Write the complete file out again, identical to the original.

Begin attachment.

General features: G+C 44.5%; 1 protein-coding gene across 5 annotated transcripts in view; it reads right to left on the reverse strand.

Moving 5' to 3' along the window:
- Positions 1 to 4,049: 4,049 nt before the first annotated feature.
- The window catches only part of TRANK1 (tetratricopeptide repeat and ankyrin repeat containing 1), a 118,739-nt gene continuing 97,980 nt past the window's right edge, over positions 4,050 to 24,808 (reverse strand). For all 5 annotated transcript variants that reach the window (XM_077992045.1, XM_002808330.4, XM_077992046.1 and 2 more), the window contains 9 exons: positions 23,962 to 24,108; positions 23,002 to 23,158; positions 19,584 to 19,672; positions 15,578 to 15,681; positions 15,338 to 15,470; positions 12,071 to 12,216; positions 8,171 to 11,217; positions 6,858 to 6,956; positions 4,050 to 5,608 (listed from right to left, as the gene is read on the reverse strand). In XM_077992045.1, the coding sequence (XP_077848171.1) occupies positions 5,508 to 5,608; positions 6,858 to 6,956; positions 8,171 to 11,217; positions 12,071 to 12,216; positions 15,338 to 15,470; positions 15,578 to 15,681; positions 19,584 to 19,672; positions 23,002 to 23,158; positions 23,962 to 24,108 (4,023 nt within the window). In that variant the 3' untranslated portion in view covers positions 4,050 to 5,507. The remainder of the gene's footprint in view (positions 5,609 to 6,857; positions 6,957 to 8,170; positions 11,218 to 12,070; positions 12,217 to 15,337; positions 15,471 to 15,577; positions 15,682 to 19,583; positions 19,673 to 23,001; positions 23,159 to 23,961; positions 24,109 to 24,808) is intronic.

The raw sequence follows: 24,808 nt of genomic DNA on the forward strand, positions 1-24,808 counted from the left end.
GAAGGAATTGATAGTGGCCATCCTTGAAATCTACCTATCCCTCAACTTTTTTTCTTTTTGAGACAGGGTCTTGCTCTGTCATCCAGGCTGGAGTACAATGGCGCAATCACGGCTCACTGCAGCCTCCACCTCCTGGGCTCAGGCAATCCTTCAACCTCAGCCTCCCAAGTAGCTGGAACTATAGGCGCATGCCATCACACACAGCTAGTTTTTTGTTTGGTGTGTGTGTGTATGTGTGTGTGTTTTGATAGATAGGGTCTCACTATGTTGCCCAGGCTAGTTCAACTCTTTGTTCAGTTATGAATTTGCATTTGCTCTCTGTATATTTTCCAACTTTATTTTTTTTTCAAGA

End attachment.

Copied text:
General features: G+C 44.5%; 1 protein-coding gene across 5 annotated transcripts in view; it reads right to left on the reverse strand.

Moving 5' to 3' along the window:
- Positions 1 to 4,049: 4,049 nt before the first annotated feature.
- The window catches only part of TRANK1 (tetratricopeptide repeat and ankyrin repeat containing 1), a 118,739-nt gene continuing 97,980 nt past the window's right edge, over positions 4,050 to 24,808 (reverse strand). For all 5 annotated transcript variants that reach the window (XM_077992045.1, XM_002808330.4, XM_077992046.1 and 2 more), the window contains 9 exons: positions 23,962 to 24,108; positions 23,002 to 23,158; positions 19,584 to 19,672; positions 15,578 to 15,681; positions 15,338 to 15,470; positions 12,071 to 12,216; positions 8,171 to 11,217; positions 6,858 to 6,956; positions 4,050 to 5,608 (listed from right to left, as the gene is read on the reverse strand). In XM_077992045.1, the coding sequence (XP_077848171.1) occupies positions 5,508 to 5,608; positions 6,858 to 6,956; positions 8,171 to 11,217; positions 12,071 to 12,216; positions 15,338 to 15,470; positions 15,578 to 15,681; positions 19,584 to 19,672; positions 23,002 to 23,158; positions 23,962 to 24,108 (4,023 nt within the window). In that variant the 3' untranslated portion in view covers positions 4,050 to 5,507. The remainder of the gene's footprint in view (positions 5,609 to 6,857; positions 6,957 to 8,170; positions 11,218 to 12,070; positions 12,217 to 15,337; positions 15,471 to 15,577; positions 15,682 to 19,583; positions 19,673 to 23,001; positions 23,159 to 23,961; positions 24,109 to 24,808) is intronic.

The raw sequence follows: 24,808 nt of genomic DNA on the forward strand, positions 1-24,808 counted from the left end.
GAAGGAATTGATAGTGGCCATCCTTGAAATCTACCTATCCCTCAACTTTTTTTCTTTTTGAGACAGGGTCTTGCTCTGTCATCCAGGCTGGAGTACAATGGCGCAATCACGGCTCACTGCAGCCTCCACCTCCTGGGCTCAGGCAATCCTTCAACCTCAGCCTCCCAAGTAGCTGGAACTATAGGCGCATGCCATCACACACAGCTAGTTTTTTGTTTGGTGTGTGTGTGTATGTGTGTGTGTTTTGATAGATAGGGTCTCACTATGTTGCCCAGGCTAGTTCAACTCTTTGTTCAGTTATGAATTTGCATTTGCTCTCTGTATATTTTCCAACTTTATTTTTTTTTCAAGA